In a first of its kind study at Washington State University, students taking introductory biology coupled with a service-learning project, performed better academically and had improved first-year retention rates compared with students who did not participate in service-learning.  The differences were most profound among first-generation and multicultural students.

The study titled “Service Learning as a Portal to First-Year Student Success”, is a collaborative project between the Center for Civic Engagement (CCE) and the School of Biological Sciences, and involved about 2,200 students taking biology 102 during the 2018 and 2019 academic years. The study was supported by the Student Success Seed Grant managed by the Office of the Provost.

Service-learning refers to learning that actively involves students in a wide range of experiences which often benefit others and the community, while also advancing the goals of a given curriculum.

Importance of intangibles

Going into the study, School of Biological Sciences Professors Paul Verrell and Lisa Carloye were skeptical that a single service-learning experience incorporated into their course would have any discernible effect.

“That we found a statistically significant effect both surprised me and enthused me,” said Verrell. “I was long aware of the challenges faced by first-generation students being one myself, and so I was extremely pleased to see how well they benefited from one simple intervention.”

Carloye added, “The biggest takeaway for me is the importance of intangibles in student learning. I’ve always tried to infuse a sense of community in my classes and this study supports the importance of those types of connections both inside and outside the classroom.”

An equitable and inclusive practice

During each of the four semesters of the study, half of the students taking biology 102 completed a standard set of lab exercises, while the other half had one lab session replaced by a service-learning experience coordinated by the CCE. Students were free to choose their own service-learning projects, few of which were connected to the subject of the class.

Carloye said the students took the service-learning projects in stride and seemed to enjoy the change in routine from their regular lab session.

CCE faculty consultant Jessica Perone said a typical project lasted about three hours and involved interactions with peers and community members. Upon completion of their projects, students were required to reflect on the meaning of the experience given their personal values, and how their values influence their future goals.

“The data confirmed what we in CCE believe, what we see in action with thousands of students each semester, and constantly advocate for,” Perone said. “Service-learning is an equitable and inclusive practice that not only meets the needs of students, but also meets the needs of the community.”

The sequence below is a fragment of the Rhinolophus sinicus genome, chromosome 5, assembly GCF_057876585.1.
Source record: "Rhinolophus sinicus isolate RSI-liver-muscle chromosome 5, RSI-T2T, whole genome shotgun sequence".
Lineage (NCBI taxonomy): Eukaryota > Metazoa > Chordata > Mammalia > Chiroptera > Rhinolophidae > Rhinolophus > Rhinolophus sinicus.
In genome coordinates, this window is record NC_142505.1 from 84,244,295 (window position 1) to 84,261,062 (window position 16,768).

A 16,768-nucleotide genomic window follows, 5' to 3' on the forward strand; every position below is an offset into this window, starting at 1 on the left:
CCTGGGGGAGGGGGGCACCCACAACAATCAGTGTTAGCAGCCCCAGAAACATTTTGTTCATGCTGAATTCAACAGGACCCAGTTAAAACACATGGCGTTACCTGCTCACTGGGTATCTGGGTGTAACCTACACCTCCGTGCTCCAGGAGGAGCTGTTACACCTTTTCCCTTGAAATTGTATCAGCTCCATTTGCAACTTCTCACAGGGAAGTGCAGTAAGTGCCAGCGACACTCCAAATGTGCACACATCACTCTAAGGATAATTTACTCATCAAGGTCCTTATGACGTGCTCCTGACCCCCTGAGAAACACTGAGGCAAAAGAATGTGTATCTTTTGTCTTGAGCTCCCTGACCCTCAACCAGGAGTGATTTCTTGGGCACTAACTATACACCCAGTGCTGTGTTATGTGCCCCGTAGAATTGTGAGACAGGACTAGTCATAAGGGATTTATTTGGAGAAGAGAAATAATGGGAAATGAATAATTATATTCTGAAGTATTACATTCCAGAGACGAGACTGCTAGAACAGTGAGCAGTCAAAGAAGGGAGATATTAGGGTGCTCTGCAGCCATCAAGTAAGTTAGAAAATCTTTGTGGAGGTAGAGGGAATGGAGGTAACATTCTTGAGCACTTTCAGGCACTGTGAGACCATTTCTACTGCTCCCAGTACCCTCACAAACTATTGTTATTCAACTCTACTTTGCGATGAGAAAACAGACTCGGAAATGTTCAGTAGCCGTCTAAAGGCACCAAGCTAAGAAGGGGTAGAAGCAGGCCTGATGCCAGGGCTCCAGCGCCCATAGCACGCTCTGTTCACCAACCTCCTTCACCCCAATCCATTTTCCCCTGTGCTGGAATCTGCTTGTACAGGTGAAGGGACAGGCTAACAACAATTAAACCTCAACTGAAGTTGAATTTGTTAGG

A good investment for WSU

The data was analyzed by Michael Cleveland, associate professor and chair in Human Development. It shows that relative to the control group, students who completed a service-learning project achieved higher academic performance, with end-of-semester class grades 9.7% higher, and a 9.9% boost in end-of-semester overall grade-point-averages. In addition, fall-to-fall retention was 9.3% higher for the service-learning group compared with students in the control group.

The researchers said this is a remarkably strong effect for such a small and simple intervention, noting that it provides strong support for the inclusion of service-learning into existing first-year programs, or as components of early and near universal classes such and English 101 and history 105.

Perone said the results of this study are very motivating to continue to find new ways to expand service-learning programming. She sees a variety of ways the project can be expanded systemwide.

“This project is a great example of Academic and Student Affairs collaboration and the CCE is open to partnering with other first-year classes,” Perone said.

Verrell described the collaborative project as seamless because everyone involved had a common goal of optimizing student success. Carloye added that it was nice to be at the table where many different perspectives on student lives were shared.

“I think these sorts of collaboration can be very productive and enrich the WSU experience for all of us—students, faculty and staff,” she said.

Michael Highfill, executive director of the Office of Academic Engagement, said the project, created by Verrell, Carloye and former CCE Director Melanie Brown, checked all the boxes for the Student Success Seed Grant.

“It aimed to increase student engagement, get more students involved in high impact practices, and increase student outcomes,” Highfill said. “It has been a really good investment for WSU.”